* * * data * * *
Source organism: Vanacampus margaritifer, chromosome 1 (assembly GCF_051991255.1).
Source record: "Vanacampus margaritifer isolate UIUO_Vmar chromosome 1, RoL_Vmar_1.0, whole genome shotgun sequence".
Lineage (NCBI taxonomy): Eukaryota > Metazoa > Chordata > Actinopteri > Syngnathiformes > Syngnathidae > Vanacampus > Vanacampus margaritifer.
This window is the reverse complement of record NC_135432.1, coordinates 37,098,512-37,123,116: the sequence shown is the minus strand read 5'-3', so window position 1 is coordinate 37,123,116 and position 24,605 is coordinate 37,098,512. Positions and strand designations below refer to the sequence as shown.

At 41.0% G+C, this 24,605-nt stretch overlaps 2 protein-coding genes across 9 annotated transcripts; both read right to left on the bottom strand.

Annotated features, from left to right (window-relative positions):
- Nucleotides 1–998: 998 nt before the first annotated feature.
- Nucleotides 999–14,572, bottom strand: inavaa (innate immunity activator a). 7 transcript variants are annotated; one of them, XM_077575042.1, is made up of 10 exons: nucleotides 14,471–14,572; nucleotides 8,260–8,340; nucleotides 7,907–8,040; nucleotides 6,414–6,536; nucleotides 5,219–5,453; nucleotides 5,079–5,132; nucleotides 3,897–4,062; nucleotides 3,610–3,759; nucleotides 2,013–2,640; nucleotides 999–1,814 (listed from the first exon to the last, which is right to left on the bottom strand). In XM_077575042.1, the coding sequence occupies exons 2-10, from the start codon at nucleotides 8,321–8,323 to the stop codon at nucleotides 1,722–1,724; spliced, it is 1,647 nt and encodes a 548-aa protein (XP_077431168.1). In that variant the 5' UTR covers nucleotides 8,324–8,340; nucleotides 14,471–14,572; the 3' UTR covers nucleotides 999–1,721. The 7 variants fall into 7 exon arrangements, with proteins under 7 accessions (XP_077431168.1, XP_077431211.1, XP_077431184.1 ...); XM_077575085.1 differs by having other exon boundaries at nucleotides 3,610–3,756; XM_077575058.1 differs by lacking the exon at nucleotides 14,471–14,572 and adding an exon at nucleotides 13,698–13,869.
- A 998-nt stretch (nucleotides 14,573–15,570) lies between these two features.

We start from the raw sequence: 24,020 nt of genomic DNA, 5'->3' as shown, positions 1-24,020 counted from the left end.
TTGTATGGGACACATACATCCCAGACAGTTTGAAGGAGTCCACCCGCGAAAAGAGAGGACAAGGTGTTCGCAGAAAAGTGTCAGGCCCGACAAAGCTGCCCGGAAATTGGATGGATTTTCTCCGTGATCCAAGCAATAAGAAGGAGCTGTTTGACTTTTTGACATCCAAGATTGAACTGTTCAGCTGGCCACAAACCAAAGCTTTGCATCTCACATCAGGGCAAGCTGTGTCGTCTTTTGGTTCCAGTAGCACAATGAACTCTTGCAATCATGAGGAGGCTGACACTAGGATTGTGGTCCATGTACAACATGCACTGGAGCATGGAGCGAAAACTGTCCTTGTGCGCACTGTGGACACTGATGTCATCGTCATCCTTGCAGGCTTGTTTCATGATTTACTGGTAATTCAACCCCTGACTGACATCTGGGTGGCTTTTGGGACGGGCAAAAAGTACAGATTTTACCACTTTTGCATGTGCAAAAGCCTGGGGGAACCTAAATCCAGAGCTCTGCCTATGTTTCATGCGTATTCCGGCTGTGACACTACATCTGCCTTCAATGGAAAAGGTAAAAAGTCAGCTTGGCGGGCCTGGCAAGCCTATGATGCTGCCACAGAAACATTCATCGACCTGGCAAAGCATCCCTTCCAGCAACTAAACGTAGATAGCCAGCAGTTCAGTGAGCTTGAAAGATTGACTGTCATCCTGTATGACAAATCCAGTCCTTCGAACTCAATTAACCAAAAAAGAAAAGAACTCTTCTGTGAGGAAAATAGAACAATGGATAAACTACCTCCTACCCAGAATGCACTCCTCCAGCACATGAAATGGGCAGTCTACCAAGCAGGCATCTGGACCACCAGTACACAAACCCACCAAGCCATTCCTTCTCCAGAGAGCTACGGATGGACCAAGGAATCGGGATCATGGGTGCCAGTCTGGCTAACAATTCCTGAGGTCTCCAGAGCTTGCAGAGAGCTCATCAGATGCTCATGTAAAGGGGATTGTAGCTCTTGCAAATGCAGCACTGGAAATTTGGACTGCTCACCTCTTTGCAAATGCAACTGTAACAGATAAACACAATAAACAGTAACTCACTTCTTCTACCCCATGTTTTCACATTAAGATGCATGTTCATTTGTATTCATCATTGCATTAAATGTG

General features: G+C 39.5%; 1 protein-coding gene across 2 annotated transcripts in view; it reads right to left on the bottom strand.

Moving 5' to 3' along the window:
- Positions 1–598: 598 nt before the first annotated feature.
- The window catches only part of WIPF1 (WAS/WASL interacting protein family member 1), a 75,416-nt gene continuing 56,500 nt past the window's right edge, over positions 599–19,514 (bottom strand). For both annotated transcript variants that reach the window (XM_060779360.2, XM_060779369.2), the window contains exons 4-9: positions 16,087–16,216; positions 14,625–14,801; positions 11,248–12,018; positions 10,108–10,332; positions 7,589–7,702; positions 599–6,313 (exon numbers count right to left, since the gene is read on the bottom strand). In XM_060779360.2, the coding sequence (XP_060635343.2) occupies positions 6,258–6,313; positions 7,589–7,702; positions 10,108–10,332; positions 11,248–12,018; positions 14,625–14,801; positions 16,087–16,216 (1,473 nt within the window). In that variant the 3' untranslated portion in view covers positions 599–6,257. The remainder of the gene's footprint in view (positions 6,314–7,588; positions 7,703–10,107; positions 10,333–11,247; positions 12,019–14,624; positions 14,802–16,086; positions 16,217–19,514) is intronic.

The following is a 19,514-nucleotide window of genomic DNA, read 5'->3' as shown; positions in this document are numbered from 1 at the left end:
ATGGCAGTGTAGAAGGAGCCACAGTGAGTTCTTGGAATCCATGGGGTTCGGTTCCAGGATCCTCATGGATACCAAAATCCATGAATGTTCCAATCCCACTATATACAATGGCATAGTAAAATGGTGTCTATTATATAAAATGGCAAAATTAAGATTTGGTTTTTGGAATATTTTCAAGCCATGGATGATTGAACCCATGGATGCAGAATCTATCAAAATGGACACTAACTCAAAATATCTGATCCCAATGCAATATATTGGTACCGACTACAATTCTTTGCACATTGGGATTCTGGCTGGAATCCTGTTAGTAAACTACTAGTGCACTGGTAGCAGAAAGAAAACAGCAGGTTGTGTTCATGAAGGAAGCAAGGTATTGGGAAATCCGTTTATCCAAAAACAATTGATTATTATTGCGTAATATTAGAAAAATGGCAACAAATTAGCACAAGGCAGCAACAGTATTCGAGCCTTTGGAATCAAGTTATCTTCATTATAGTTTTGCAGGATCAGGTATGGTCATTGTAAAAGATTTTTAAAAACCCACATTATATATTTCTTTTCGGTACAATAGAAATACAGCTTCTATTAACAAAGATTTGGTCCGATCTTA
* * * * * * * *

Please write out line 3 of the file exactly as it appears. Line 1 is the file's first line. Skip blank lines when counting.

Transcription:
Lineage (NCBI taxonomy): Eukaryota > Metazoa > Chordata > Actinopteri > Syngnathiformes > Syngnathidae > Vanacampus > Vanacampus margaritifer.